The songs are in the air and we just have to tune into the frequency of them.
We are blessed to be songwriters and have a very serious responsibility what we choose to sing about.
No rules in songwriting, just write about stuff that you know.
TP: Reading your bio, you mention being on the NYC scene for over 20 years. Can you give me some insight into the scene back then for Indie artists compared to how the Indie Artist has transitioned to now in your eyes?
TD: Back in the day there was a certain pride in ones craft and you had to be really good. There would be 5 bands on the gig who would be really amazing and my band would be blown away. My band would be up first thing the next morning to write to make ourselves better after hearing what was played the night before. I still see a lot of that in the musicians of today like Angela Johnson http://www.angelajohnson.com/ and Maritri's Monday night One Mic where artists come down and play a song or two in an Open Mic format. There are other Songwriter Circles I am involved in now and the talent I am finding is positive for these future singer/songwriters.
TP: Did you have your own band back in the 80's or were you a sideman for many of the groups on the scene back then?
TD: Always had my own band as well as I would put out indie records. I worked as a sideman as well with a lot of artists.
TP: You've been sideman and on recording sessions for a lot of diverse artist, which artist made the most musical impression on you and why?
TD: Different artists have done different things for me musically.
The first person that comes to mind is Joseph Bowie from Defunkt who was an amazing showman and band leader. I learned from him to get the best musician possible and to get out of their way.
The second, Ivan Neville who is walking, breathing encyclopedia of song. Every morning first thing in the morning he would finish a song. He would write everyday.
TP: Are there any artists that you'd like to work with in the future?
TD: I've had to the opportunity to work with Meshell NdegeOcello www.freemyheart.com/ and would like to continue to work with her. PJ Morton www.myspace.com/pjmortonband is another talent that I'd like to work with. Martha Redbone and her producer Aaron Whitby http://www.martharedbone.com/ . Maritri Garrett http://www.myspace.com/maritrimusic and V. Jeffrey Smith and Peter Lord from The Family Stand http://www.myspace.com/thefamilystand
TP: Tell me about these 2 projects which were collections of works with poet Hermine Pinson titled "Change the Change" & a collection of new songs with Pulitzer-prize winning poet Yussef Komonyaka titled "the mercy suite". Explain how this opportunity came about and the process of picking which musicians who will work with you on these types of projects?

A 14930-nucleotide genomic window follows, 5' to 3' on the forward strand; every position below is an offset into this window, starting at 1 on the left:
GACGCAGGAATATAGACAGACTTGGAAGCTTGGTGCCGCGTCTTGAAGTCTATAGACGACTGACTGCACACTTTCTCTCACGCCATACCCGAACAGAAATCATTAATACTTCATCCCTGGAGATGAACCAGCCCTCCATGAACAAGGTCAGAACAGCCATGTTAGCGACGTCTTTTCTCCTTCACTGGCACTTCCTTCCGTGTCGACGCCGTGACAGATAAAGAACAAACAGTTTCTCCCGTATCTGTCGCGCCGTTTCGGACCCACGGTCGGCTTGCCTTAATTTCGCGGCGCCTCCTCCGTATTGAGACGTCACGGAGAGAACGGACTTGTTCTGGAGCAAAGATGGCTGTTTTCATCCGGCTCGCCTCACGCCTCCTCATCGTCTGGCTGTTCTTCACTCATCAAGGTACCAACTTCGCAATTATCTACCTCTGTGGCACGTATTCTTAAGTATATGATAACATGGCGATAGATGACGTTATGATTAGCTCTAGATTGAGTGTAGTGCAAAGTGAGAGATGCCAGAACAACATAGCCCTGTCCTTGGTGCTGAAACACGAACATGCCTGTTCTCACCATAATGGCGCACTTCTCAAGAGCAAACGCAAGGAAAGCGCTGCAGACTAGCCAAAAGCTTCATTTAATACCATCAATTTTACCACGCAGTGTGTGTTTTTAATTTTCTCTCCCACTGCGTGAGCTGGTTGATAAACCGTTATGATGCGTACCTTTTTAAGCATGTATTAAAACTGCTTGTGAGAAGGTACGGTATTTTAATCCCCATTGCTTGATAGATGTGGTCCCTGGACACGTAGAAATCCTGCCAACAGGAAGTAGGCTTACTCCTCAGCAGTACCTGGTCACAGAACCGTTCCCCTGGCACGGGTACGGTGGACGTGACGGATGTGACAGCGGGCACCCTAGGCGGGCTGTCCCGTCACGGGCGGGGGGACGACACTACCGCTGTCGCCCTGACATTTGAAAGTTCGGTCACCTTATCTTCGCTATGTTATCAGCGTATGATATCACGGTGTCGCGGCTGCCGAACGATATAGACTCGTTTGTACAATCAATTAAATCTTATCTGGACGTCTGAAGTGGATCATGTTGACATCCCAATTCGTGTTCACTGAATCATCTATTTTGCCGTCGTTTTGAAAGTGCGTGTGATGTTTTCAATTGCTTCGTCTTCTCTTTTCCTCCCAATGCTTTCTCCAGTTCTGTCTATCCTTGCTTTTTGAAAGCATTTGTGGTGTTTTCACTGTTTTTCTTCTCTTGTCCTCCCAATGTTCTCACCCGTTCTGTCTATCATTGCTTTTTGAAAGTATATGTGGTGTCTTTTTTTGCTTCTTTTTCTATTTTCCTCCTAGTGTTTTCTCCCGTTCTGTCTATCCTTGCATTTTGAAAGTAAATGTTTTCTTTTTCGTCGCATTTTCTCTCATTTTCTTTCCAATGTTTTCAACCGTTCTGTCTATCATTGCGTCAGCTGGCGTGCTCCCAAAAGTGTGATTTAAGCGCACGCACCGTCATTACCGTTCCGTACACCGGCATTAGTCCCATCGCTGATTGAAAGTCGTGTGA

TD: Yussef produced Hermine's CD which I was working on and we wrote 2 songs on the CD. They are both genius'.
I learned so much about how to string together Words in order for them to effective
They are masters of conveying a lot with very little said. A lot of pure emotion, no filler.
The Mercy Suite is a collection of All-Stars performing songs that Yussef and myself wrote together. That included Morley, Maritri Garrett, Meshell Ndegeocello, Chocolate Genius, Karma Johnson, Corey Glover, Brandon Ross, Marvin Sewell as well as my musical Family. The record was produced by Holland/Steele and me at The Steele Factory
TP: Can you tell me about other projects that you are currently involved with?
TD: Working with a brilliant songwriter named Haley Thompson and my ongoing work with legendary Karma Johnson, we are finishing up work on Camilia Qabazard CD, I have just been commissioned to score a Gospel-based play titled "Lay Your Hands On Me" written by Wendell Carter
TP: What advice can you give to those Indie artists out there who are about to complete their projects? What can they look for? What do they absolutely need in their corner before releasing their CD?
TD: All I can say is good luck and blessings. Put your best foot forward always
TP: What was the last CD that you purchased?
TD: Tcheka's latest Lonji which you can only order at Tower Records online and PJ Morton's latest CD
Thanks for your time and we will let everyone know that they can reach out to you on your MySpace page http://www.myspace.com/tomasdoncker and to come out to hear you perform at Shrine http://shrinenyc.com/ April 3 at The Shrine
located at 2271 Adam Clayton Powell Blvd in Harlem $5 cover.
Please stop by and say hello